When believers use this obscure language—Christianese—we close people out of our circle of understanding. We block the entrance to the Kingdom of God with obscure language.

Is there a solution? Yes!

Christian believers need to use simple and clear words when they share about their faith in Jesus. What we share needs to be grounded in real life experiences of faith.

Even the simplest of words, like faith, need to be explained without quoting Bible verses or using theological terminology. It's ok to use those terms and biblical wording, but be sure to explain what they mean with simpler words.

It's ok to quote Bible verses and use Christian terminology if they are explained in a simple, clear way.

Christian believers need to translate biblical, spiritual truth from what is obscure language to the unitiated—nonbelievers—into plain wording that anyone can understand.

How to explain Christianese

This takes some work on the part of believers. We need to understand the Bible verses and terms we use and put them in our own words.

This requires thinking through the meaning of words and phrases we use so they can be put into our own words—IYOW. That's the work—thinking—with the guidance of God's Spirit.

A simple way to do this involves two basic things anyone can do—

  1. Keep a dictionary and thesaurus handy and use it! (there's an app for that!)
  2. Read various translations and versions of the Bible, even paraphrases—these will give you some ideas of how to put things in different wording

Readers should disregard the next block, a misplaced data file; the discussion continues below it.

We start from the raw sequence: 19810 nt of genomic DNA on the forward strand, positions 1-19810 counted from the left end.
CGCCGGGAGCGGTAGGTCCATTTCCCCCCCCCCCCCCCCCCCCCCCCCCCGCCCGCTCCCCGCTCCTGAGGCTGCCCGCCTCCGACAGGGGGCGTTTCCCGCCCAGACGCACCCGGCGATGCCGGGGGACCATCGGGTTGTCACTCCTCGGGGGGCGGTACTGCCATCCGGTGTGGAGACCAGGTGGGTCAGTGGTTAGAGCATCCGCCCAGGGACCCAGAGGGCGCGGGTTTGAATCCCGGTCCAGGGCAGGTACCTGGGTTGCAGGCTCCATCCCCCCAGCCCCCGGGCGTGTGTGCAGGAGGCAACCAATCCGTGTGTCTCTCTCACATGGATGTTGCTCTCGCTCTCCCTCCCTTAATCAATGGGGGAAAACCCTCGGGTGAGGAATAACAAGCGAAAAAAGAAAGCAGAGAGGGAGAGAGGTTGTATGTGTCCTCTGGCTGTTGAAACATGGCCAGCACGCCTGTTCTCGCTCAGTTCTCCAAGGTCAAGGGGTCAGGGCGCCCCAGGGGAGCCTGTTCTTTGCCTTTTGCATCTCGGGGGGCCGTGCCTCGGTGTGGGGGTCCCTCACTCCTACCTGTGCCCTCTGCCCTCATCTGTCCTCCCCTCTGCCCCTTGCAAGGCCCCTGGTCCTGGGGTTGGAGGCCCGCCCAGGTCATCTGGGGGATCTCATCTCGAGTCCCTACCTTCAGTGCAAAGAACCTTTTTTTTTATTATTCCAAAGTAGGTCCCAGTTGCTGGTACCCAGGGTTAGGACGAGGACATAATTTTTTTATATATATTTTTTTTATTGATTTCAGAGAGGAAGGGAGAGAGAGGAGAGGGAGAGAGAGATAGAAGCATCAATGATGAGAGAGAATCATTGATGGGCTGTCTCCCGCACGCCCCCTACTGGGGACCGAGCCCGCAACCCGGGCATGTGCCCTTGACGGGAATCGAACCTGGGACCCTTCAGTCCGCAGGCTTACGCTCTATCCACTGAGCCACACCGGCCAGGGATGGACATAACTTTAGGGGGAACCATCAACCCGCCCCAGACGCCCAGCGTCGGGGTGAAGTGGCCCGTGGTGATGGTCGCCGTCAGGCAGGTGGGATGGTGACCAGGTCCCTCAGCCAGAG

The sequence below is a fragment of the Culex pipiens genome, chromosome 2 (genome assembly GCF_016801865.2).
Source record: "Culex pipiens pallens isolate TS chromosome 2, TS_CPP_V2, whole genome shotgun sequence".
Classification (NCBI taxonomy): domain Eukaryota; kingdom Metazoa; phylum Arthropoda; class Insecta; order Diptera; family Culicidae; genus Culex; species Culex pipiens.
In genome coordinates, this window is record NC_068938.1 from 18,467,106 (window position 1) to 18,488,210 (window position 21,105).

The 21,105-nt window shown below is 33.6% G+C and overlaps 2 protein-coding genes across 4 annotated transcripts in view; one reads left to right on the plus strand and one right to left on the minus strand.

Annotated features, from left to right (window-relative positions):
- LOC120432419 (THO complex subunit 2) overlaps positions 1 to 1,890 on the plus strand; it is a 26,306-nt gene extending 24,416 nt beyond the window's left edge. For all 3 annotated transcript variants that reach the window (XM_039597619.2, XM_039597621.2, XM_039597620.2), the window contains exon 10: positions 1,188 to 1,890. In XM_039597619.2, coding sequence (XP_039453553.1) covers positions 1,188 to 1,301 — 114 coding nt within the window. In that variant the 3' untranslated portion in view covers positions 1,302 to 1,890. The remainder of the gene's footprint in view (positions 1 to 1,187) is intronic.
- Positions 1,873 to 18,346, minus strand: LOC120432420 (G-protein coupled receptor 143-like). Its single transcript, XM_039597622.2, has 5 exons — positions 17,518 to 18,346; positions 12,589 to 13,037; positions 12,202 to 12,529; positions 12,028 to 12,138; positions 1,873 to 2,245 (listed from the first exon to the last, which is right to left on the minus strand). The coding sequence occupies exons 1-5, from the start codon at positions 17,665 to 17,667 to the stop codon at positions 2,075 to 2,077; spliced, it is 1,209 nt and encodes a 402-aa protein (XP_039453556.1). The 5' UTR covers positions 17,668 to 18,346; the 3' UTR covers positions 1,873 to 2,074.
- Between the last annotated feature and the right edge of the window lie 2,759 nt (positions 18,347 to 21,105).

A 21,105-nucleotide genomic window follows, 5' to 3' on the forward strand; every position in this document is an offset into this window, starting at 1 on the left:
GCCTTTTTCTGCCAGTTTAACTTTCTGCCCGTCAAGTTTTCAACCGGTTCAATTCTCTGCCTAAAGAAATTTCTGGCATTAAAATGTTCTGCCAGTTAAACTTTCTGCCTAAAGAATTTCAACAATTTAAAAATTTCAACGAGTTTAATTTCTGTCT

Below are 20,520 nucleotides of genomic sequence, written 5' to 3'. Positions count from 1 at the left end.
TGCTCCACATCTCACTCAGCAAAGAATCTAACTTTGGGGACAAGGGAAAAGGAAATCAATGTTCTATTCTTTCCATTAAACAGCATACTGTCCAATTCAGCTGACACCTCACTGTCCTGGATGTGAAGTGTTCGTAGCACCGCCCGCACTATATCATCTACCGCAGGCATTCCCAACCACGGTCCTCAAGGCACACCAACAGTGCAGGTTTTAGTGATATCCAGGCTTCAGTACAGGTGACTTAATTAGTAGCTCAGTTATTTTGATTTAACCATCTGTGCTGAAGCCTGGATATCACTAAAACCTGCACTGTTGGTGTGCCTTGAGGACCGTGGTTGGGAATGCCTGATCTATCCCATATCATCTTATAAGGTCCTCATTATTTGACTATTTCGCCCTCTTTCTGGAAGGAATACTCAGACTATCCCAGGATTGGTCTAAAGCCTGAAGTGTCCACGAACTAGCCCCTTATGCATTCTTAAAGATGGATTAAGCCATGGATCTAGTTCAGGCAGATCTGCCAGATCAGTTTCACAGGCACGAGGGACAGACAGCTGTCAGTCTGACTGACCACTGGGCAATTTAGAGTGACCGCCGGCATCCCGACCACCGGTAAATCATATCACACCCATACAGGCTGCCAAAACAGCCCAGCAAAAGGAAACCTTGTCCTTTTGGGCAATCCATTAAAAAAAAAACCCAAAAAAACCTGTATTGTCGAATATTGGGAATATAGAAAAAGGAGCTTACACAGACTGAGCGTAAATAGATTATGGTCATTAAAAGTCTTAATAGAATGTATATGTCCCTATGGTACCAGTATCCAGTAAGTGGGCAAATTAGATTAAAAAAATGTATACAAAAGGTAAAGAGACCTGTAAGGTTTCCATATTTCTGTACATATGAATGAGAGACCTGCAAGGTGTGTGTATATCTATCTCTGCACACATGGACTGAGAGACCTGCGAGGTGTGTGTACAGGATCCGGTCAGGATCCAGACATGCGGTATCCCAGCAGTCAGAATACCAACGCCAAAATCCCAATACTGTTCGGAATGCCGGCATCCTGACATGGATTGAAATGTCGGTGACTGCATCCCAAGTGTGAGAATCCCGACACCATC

3. Oh, and one more thing—pray! As Paul says, "Pray continuely." (1 Thess 5:18 NIV)

I use my apps for the Bible and dictionary a lot even though I've been doing this for many years—putting things IYOW.

Give it a try! I use the God's Word translation quite a bit but there are many, many others to choose from.

This is important!

I come back to this topic from time to time because it is so important. It's important to me and important if we truly want to share our faith in the Lord so others can understand and believe.

What is your experience with confusing Christian lingo?

Share it in the comments, and maybe I'll write on one of your experiences. ;-)

Thanks for reading and feel free to share this post!

IYOW—a Useful Acronym

Photo credit: https://www.articulatemarketing.com/blog/annoying-acronyms

Photo credit: https://www.articulatemarketing.com/blog/annoying-acronyms

Acronyms. Gotta love 'em… LOL (laughing out loud)! Whether it's government agencies or texting lingo, they've become an integral part of everyday life, at least for most of us. Like them or hate them, they are part of our information-overload culture.

But acronyms, as a rule, are context dependent. Unless you know the context they're used in you won't understand what they mean.